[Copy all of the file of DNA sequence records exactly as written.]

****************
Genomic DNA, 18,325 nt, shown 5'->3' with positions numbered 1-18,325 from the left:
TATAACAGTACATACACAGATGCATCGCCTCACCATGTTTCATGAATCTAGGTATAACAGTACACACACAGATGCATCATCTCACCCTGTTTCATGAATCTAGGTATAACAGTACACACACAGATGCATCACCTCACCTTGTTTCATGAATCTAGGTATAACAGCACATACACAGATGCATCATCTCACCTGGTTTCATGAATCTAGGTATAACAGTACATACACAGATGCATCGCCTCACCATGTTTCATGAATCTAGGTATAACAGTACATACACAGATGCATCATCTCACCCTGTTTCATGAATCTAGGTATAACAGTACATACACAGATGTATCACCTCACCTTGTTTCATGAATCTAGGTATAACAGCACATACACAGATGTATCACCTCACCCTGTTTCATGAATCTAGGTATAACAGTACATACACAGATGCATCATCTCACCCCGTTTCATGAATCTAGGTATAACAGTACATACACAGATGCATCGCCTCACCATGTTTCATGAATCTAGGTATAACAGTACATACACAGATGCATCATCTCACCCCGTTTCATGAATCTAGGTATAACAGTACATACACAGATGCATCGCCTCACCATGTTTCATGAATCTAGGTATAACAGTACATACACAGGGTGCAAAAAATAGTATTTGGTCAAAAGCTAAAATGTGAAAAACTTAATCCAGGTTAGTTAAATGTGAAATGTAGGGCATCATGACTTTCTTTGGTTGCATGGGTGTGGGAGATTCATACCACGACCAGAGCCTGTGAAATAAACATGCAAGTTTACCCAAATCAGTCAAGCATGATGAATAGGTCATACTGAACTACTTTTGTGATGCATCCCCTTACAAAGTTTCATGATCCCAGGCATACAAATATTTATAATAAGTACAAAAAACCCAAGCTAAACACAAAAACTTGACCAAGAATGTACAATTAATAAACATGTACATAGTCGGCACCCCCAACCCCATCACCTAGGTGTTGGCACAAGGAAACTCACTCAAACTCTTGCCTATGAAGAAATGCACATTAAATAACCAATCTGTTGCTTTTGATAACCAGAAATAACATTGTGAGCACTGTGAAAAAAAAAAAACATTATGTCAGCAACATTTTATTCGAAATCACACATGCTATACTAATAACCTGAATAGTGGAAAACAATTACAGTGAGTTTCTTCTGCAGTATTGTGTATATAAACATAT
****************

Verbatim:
Genomic DNA, 18,325 nt, shown 5'->3' with positions numbered 1-18,325 from the left:
TATAACAGTACATACACAGATGCATCGCCTCACCATGTTTCATGAATCTAGGTATAACAGTACACACACAGATGCATCATCTCACCCTGTTTCATGAATCTAGGTATAACAGTACACACACAGATGCATCACCTCACCTTGTTTCATGAATCTAGGTATAACAGCACATACACAGATGCATCATCTCACCTGGTTTCATGAATCTAGGTATAACAGTACATACACAGATGCATCGCCTCACCATGTTTCATGAATCTAGGTATAACAGTACATACACAGATGCATCATCTCACCCTGTTTCATGAATCTAGGTATAACAGTACATACACAGATGTATCACCTCACCTTGTTTCATGAATCTAGGTATAACAGCACATACACAGATGTATCACCTCACCCTGTTTCATGAATCTAGGTATAACAGTACATACACAGATGCATCATCTCACCCCGTTTCATGAATCTAGGTATAACAGTACATACACAGATGCATCGCCTCACCATGTTTCATGAATCTAGGTATAACAGTACATACACAGATGCATCATCTCACCCCGTTTCATGAATCTAGGTATAACAGTACATACACAGATGCATCGCCTCACCATGTTTCATGAATCTAGGTATAACAGTACATACACAGGGTGCAAAAAATAGTATTTGGTCAAAAGCTAAAATGTGAAAAACTTAATCCAGGTTAGTTAAATGTGAAATGTAGGGCATCATGACTTTCTTTGGTTGCATGGGTGTGGGAGATTCATACCACGACCAGAGCCTGTGAAATAAACATGCAAGTTTACCCAAATCAGTCAAGCATGATGAATAGGTCATACTGAACTACTTTTGTGATGCATCCCCTTACAAAGTTTCATGATCCCAGGCATACAAATATTTATAATAAGTACAAAAAACCCAAGCTAAACACAAAAACTTGACCAAGAATGTACAATTAATAAACATGTACATAGTCGGCACCCCCAACCCCATCACCTAGGTGTTGGCACAAGGAAACTCACTCAAACTCTTGCCTATGAAGAAATGCACATTAAATAACCAATCTGTTGCTTTTGATAACCAGAAATAACATTGTGAGCACTGTGAAAAAAAAAAAACATTATGTCAGCAACATTTTATTCGAAATCACACATGCTATACTAATAACCTGAATAGTGGAAAACAATTACAGTGAGTTTCTTCTGCAGTATTGTGTATATAAACATAT